The deal would pave the way for the U.K. to provide future engines, weapons radars and sensors to Turkey
Britain and Turkey have agreed to a £100 million ($125.5 million) defense deal that Downing Street hopes will lead to Britain becoming Turkey’s main defence partner.
The agreement to jointly build fighter jets was signed during British Prime Minister Theresa May’s visit to Ankara on Saturday.
Theresa May is the first foreign leader to visit Turkey since Recep Tayyip Erdogan ordered a wave of arrests and sackings in the wake of last year’s coup.
British Prime Minister said she and Turkish President Recep Tayyip Erdogan were deepening their defense links, amid criticism at home that she is putting trade ahead of concerns about the rule of law in Turkey.
“This agreement underlines once again that Britain is a great, global trading nation and that we are open for business,” Mrs. May said. “It marks the start of a new and deeper trading relationship with Turkey and will potentially secure British and Turkish jobs and prosperity for decades to come.”
The deal between Britain’s BAE Systems and Turkish Aerospace industries would see British weapons maker help design Turkish jets and will pave the way for the U.K. to provide future engines, weapons radars and sensors to Turkey, Downing Street said.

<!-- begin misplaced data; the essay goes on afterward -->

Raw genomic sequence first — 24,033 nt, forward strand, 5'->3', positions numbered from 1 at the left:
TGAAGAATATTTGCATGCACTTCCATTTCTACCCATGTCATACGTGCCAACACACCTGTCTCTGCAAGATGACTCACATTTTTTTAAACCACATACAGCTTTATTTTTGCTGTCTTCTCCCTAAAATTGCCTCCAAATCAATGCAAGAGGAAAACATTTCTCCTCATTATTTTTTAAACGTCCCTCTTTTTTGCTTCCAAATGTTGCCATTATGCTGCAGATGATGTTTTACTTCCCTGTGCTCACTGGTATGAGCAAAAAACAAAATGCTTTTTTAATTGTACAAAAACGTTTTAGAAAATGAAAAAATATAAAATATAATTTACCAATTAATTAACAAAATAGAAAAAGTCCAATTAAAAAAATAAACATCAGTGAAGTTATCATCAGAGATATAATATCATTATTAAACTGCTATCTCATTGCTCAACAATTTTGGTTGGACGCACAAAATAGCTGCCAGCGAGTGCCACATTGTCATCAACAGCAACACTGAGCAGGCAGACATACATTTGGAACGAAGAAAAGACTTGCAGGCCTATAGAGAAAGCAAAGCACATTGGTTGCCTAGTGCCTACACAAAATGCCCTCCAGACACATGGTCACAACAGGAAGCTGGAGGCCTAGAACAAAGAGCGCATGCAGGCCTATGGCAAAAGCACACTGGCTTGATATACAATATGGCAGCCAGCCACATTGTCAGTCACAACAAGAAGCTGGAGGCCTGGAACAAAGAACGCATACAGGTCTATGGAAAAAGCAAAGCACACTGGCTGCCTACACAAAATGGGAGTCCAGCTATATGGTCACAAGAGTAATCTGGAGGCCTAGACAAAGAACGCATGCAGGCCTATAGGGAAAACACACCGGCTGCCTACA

Erdoğan said that Turkey and the UK would continue to be in solidarity as NATO two members. Erdoğan also said Turkey and Britain would take an important step on Turkey’s TF-X fighter jet project.
Speaking on Turkey-UK economic relations, President Erdoğan expressed his aim to increase Turkey’s $15.6 billion of trade volume with UK to $20 billion. Erdoğan reminded that the first step for a strategic partnership between the two countries was taken in 2010, and underlined that cooperation in the energy sector was also possible in addition to defense industry.
A spokeswoman for Mrs. May said Turkey is an important partner in the North Atlantic Treaty Organization military alliance and that it is in the U.K.’s national interest to engage with Ankara. She added that Britain has “been clear that we urge Turkey to ensure that their response is proportionate, justified and in line with international human rights obligations.”